Ms Julienne O’Rourke
PhD Scholarship (Clinical)
Researcher: Ms Julienne O’Rourke
Institute: St Vincent’s Institute of Medical Research
Project title: Investigating the molecular basis of Fanconi Anaemia,
a leukaemia predisposition syndrome
Disease focus: Related blood disorders
Annual Funding: $40,000
Funding period: 2014-2017
The rare and inherited syndrome, Fanconi Anaemia, is the focus of Julienne O’Rourke’s PhD studies.
Fanconi Anaemia is associated with a failure in DNA repair and a 700-fold risk of acute myeloid leukaemia (AML). In a sub-type of the disease, patients’ cells fail to produce the protein, FANCM. Julienne is extending our understanding of FANCM, which is already known to be important for recognising and initiating the repair of damaged DNA.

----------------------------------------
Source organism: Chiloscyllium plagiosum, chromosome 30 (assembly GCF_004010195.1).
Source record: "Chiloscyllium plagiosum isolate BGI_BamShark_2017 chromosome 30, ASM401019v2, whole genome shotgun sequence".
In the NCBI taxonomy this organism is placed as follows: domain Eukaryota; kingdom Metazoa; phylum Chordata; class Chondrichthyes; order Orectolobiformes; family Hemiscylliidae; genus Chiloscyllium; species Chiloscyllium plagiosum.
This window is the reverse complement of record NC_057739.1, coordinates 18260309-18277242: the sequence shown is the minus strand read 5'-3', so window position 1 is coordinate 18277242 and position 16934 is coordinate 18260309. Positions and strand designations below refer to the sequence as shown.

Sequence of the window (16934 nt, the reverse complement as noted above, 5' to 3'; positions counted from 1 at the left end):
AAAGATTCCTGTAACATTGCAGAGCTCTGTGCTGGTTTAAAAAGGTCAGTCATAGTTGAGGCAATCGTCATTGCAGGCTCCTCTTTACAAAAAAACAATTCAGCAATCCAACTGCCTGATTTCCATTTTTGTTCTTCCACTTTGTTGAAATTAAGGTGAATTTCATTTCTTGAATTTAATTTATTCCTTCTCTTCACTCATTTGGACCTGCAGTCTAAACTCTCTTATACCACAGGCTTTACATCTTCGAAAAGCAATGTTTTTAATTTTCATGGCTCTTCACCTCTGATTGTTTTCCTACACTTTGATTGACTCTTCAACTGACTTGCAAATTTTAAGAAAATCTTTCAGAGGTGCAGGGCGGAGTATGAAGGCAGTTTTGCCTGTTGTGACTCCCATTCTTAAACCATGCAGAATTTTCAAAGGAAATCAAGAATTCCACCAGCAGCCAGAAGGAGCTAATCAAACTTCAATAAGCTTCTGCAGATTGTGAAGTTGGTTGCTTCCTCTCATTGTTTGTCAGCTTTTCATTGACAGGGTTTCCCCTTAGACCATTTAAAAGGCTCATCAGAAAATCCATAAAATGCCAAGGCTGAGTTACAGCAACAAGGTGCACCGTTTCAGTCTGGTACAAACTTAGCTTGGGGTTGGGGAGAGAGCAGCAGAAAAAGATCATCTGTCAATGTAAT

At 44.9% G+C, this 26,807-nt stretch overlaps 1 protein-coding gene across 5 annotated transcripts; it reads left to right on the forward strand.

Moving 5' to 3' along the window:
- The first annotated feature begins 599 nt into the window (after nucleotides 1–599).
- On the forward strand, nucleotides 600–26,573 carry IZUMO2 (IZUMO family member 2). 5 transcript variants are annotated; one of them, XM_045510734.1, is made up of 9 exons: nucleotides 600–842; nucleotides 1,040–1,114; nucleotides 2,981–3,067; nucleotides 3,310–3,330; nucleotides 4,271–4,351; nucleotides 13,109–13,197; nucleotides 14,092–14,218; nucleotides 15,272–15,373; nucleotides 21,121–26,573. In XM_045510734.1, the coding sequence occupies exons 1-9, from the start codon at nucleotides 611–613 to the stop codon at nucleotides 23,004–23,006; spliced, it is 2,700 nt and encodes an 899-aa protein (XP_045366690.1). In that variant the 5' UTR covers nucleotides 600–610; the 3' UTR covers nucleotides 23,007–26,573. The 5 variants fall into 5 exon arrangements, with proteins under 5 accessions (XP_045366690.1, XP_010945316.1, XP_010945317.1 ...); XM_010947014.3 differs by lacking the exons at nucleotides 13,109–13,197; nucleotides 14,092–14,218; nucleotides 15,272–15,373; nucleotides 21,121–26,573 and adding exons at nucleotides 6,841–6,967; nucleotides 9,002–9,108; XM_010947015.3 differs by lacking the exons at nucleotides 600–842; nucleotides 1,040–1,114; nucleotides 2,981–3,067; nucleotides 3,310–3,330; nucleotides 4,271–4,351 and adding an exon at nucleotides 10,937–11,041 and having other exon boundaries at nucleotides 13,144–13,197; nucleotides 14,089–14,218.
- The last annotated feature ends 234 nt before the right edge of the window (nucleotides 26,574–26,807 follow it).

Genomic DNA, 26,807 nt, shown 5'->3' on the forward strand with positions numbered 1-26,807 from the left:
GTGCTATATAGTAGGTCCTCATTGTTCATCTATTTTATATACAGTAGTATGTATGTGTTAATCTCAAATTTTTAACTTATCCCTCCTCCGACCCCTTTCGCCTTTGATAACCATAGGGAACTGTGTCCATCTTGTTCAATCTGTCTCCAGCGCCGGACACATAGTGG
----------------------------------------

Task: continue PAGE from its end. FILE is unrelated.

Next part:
Julienne’s supervisor, Dr Andrew Deans and his team at St Vincent’s Institute of Medical Research, have shown that FANCM interacts in a complex of four other genes to suppress leukaemia onset.
“I’m exploring the biochemical mechanisms by which FANCM stimulates the DNA repair pathway to rid the body of potential cancer-causing mutations in cells,” said Julienne.
“By understanding how FANCM works in healthy cells as well as how mutations to FANCMcan lead to leukaemia, we will be in a better position to develop treatments for Fanconi Anaemia and other cancers.
“It’s an exciting project because I’ve already been able to inhibit an essential function of the FANCM protein, and this appears to increase the effectiveness of chemotherapy in killing tumour cells.”
Julienne is characterising the structure of FANCM containing complexes. Her project is one of the first to initiate research into the biochemical and enzymatic function of gene products involved in the Fanconi Anaemia pathway for the prevention of leukaemia.